This is the quintessential British pub lunch, perfect for offering aid and comfort in cool, damp, gloomy weather. Pair it with something fresh, light, and uncomplicated, such as Fennel-Apple Slaw, and serve more of the ale that you made the filling with.
Game plan: You can make the dough and refrigerate it for up to 1 day, or store it in the freezer for up to a month (transfer it to the fridge for thawing the day before you plan to make the pot pies).
- Yield: 4 to 6 servings
- Difficulty: Medium
- Total: About 3 hrs, plus at least 30 mins chilling time
- Active: 40 mins
For the flaky pie dough:
- 2 cups all-purpose flour
- 1/2 teaspoon kosher salt
- 3/4 cup (1 1/2 sticks) very cold unsalted butter, cut into cubes
- 8 tablespoons ice water, plus more if needed
For the filling:
- 3 tablespoons olive oil
- 2 to 2 1/2 pounds boneless beef short ribs, cut into 3-inch cubes
- Kosher salt, to taste
- Freshly ground black pepper, to taste
- 1/4 cup all-purpose flour
- 2 small yellow onions, halved, thinly sliced, then coarsely chopped
- 2 celery stalks, finely chopped
- 4 garlic cloves, minced
- 3 tablespoons tomato paste
- 2 cups brown ale or lager beer
- 1 1/2 cups chicken broth
- 2 fresh thyme sprigs
- 1 fresh rosemary sprig
- 3 medium carrots, peeled and cut into 1-inch pieces
To assemble and bake:
- Flour, for dusting the work surface
- 1 large egg beaten with 1 teaspoon water
- Flake salt, for sprinkling (optional)
To make the dough:
- In a food processor, stir together the flour and salt. Sprinkle the butter over the top and pulse for a few seconds, or just until the butter is slightly broken up into the flour but still in visible pieces. Evenly sprinkle the water over the flour mixture, then process just until the mixture starts to come together. If the dough looks too dry, add 1 or 2 additional tablespoons of water.
- Dump the dough onto a work surface, press it together, then divide it in half. Press each half into a disk, then place the disks in a large zipper-top plastic bag. Refrigerate the dough for at least 30 minutes or as long as 1 day.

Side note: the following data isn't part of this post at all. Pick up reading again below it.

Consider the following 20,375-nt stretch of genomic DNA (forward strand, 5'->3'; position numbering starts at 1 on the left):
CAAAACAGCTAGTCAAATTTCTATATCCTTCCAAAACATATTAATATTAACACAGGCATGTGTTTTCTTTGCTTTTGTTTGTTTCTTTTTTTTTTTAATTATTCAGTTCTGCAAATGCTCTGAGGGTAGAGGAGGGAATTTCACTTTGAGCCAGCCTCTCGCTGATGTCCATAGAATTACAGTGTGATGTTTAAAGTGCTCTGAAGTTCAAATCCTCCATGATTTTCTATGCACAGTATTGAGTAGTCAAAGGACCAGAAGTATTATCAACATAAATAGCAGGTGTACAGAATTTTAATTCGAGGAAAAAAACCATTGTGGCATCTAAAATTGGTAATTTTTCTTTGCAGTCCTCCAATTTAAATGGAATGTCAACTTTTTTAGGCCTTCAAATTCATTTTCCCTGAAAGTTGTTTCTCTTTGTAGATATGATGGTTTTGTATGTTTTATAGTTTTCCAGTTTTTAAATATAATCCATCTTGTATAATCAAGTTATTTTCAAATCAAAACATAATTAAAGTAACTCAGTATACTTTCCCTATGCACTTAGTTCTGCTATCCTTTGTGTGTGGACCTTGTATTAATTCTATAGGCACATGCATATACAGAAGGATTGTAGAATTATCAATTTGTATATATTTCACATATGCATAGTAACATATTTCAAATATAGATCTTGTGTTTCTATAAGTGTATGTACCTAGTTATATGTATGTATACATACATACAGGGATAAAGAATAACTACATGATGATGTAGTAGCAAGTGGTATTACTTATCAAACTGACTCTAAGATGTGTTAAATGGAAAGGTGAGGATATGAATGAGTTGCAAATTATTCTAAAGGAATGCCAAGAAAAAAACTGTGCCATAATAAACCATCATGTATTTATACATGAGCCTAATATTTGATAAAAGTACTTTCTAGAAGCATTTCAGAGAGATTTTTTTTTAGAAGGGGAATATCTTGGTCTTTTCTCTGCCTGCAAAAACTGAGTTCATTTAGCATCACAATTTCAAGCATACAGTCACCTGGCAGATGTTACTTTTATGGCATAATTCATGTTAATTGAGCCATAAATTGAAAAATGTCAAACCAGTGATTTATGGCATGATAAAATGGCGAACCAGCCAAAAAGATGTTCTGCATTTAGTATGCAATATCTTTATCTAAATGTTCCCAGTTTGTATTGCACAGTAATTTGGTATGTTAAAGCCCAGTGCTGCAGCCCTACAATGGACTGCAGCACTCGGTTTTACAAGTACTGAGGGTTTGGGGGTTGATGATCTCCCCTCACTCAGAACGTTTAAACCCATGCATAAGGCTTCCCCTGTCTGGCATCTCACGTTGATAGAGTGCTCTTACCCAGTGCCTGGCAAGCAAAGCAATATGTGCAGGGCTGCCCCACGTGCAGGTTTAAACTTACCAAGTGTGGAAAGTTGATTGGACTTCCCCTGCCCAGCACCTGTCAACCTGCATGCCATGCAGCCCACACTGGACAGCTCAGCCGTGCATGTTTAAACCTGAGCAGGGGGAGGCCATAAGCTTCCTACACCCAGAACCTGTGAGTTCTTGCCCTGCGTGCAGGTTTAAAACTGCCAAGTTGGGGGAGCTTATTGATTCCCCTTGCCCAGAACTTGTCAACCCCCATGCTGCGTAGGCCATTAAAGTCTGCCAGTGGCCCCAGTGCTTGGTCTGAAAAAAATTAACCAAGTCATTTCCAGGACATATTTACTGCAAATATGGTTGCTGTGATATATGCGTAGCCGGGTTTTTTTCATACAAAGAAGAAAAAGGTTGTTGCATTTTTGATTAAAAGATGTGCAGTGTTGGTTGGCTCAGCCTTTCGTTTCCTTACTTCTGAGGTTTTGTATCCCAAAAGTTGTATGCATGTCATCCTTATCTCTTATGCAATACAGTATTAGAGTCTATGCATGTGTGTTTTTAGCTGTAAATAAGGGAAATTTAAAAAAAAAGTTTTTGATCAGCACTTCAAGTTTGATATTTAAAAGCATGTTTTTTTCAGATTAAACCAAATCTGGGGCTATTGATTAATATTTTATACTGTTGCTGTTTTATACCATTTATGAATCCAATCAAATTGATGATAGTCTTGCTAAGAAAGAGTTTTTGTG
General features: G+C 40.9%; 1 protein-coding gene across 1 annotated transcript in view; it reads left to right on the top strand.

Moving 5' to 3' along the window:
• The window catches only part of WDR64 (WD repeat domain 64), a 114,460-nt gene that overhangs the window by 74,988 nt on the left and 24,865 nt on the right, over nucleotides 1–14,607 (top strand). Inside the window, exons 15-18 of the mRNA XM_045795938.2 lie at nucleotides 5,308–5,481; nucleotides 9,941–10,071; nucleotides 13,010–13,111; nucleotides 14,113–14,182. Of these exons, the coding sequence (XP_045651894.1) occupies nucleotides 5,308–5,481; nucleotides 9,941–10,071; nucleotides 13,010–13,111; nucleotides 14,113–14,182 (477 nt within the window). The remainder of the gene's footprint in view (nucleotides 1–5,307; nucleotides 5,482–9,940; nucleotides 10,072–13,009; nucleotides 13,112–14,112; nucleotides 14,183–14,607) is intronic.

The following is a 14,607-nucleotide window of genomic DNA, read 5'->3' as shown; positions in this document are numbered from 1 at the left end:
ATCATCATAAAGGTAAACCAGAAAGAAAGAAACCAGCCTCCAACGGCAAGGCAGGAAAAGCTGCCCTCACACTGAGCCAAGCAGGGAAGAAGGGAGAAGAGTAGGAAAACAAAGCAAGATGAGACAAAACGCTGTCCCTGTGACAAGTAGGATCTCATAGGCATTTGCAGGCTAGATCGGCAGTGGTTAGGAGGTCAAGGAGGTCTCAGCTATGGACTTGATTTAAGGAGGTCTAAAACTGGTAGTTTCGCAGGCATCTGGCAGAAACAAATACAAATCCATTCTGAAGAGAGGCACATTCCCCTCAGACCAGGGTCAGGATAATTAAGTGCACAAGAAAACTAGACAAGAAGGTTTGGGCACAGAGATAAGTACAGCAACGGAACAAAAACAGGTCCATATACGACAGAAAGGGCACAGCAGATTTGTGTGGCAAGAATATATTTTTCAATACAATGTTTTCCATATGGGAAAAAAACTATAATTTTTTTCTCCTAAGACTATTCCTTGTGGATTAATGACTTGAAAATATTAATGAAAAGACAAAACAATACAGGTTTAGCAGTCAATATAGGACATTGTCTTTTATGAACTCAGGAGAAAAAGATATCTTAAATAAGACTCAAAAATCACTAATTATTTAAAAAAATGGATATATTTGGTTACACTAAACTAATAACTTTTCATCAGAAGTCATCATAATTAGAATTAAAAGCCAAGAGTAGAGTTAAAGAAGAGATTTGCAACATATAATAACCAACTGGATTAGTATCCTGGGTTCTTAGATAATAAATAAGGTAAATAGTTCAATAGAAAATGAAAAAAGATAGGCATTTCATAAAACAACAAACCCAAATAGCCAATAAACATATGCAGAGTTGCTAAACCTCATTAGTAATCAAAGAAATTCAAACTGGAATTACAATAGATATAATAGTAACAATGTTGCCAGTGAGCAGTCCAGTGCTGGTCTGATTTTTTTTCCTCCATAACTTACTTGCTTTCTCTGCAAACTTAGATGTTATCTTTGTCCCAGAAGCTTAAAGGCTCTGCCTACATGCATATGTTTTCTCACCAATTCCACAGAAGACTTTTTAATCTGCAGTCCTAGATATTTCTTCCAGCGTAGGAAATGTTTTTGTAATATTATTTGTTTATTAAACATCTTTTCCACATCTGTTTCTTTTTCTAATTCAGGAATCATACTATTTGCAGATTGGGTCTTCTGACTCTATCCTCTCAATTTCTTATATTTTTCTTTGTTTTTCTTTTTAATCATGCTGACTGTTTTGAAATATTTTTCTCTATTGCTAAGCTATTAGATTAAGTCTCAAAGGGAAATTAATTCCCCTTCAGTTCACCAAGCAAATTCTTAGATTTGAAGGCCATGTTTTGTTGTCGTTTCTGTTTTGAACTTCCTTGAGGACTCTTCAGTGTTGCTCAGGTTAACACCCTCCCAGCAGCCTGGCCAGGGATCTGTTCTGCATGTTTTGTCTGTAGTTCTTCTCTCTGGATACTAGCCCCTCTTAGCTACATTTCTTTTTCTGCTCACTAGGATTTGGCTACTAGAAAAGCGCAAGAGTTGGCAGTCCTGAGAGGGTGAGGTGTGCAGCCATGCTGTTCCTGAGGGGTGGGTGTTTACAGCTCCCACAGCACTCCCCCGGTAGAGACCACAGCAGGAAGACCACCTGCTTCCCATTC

To make the filling:
- Heat the oven to 375°F. In a Dutch oven or heavy saucepan, warm the olive oil over high heat. Season the ribs with salt and pepper and dust them with the flour, shaking off the excess. Sear them, turning occasionally, until deep brown all over, about 15 minutes total. Transfer the short ribs to a plate.
- Add the onion, celery, and garlic to the pan, sprinkle with salt, and cook over medium heat until the vegetables are browned and softened, about 8 minutes.
- Stir in the tomato paste and cook for 1 minute, stirring, then add the ale, broth, and herb sprigs. Scrape the bottom of the pan to dislodge any browned bits.
- Bring the mixture to a boil and return the short ribs to the pan. Cover with aluminum foil and the lid and place in the oven. Cook for 1 hour. Add the carrots, stir gently, and re-cover the pan with the foil and lid. Cook until the meat is very tender, about 1 hour more.
To assemble and bake:
- While the meat is cooking, on a lightly floured surface, roll out the chilled dough to about 1/8 inch thick, large enough to cover a shallow 1-1/2-quart baking dish. Transfer the dough to a baking sheet and refrigerate until the meat has finished braising.
- Transfer the meat to a plate and break by hand into bite-size chunks. Remove and discard the herb sprigs. Skim any fat off the top of the braising liquid with a large metal spoon. Return the meat to the braising liquid, stir to combine, then transfer the entire mixture to the shallow baking dish.
- Place the chilled dough over the filling and trim, leaving at least a 1-1/2-inch overhang. Tuck the edges in to fit the baking dish and crimp decoratively with your fingers. Cut a few slits in the top of the dough to let steam escape. Brush the dough with the egg wash and sprinkle with flake salt (if using).
- Place the baking dish on a baking sheet and bake until the pie is bubbly and the crust is golden brown, about 45 minutes. Let cool for 5 or 10 minutes before serving.